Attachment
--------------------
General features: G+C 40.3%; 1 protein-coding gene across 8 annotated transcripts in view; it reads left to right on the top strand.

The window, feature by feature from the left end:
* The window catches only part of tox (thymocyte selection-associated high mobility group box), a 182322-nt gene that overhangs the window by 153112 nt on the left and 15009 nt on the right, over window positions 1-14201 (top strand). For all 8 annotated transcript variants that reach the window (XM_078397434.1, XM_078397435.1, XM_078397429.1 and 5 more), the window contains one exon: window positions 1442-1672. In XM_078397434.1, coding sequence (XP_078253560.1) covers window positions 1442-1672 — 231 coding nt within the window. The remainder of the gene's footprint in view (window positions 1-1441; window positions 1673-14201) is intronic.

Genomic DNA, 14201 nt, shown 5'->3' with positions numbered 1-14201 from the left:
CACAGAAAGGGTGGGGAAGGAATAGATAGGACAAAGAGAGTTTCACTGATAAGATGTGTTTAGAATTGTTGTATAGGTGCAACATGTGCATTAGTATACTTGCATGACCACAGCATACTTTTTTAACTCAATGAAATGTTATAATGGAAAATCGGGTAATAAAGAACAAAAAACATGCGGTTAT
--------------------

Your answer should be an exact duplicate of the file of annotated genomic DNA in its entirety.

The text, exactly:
General features: G+C 40.3%; 1 protein-coding gene across 8 annotated transcripts in view; it reads left to right on the top strand.

The window, feature by feature from the left end:
* The window catches only part of tox (thymocyte selection-associated high mobility group box), a 182322-nt gene that overhangs the window by 153112 nt on the left and 15009 nt on the right, over window positions 1-14201 (top strand). For all 8 annotated transcript variants that reach the window (XM_078397434.1, XM_078397435.1, XM_078397429.1 and 5 more), the window contains one exon: window positions 1442-1672. In XM_078397434.1, coding sequence (XP_078253560.1) covers window positions 1442-1672 — 231 coding nt within the window. The remainder of the gene's footprint in view (window positions 1-1441; window positions 1673-14201) is intronic.

Genomic DNA, 14201 nt, shown 5'->3' with positions numbered 1-14201 from the left:
CACAGAAAGGGTGGGGAAGGAATAGATAGGACAAAGAGAGTTTCACTGATAAGATGTGTTTAGAATTGTTGTATAGGTGCAACATGTGCATTAGTATACTTGCATGACCACAGCATACTTTTTTAACTCAATGAAATGTTATAATGGAAAATCGGGTAATAAAGAACAAAAAACATGCGGTTAT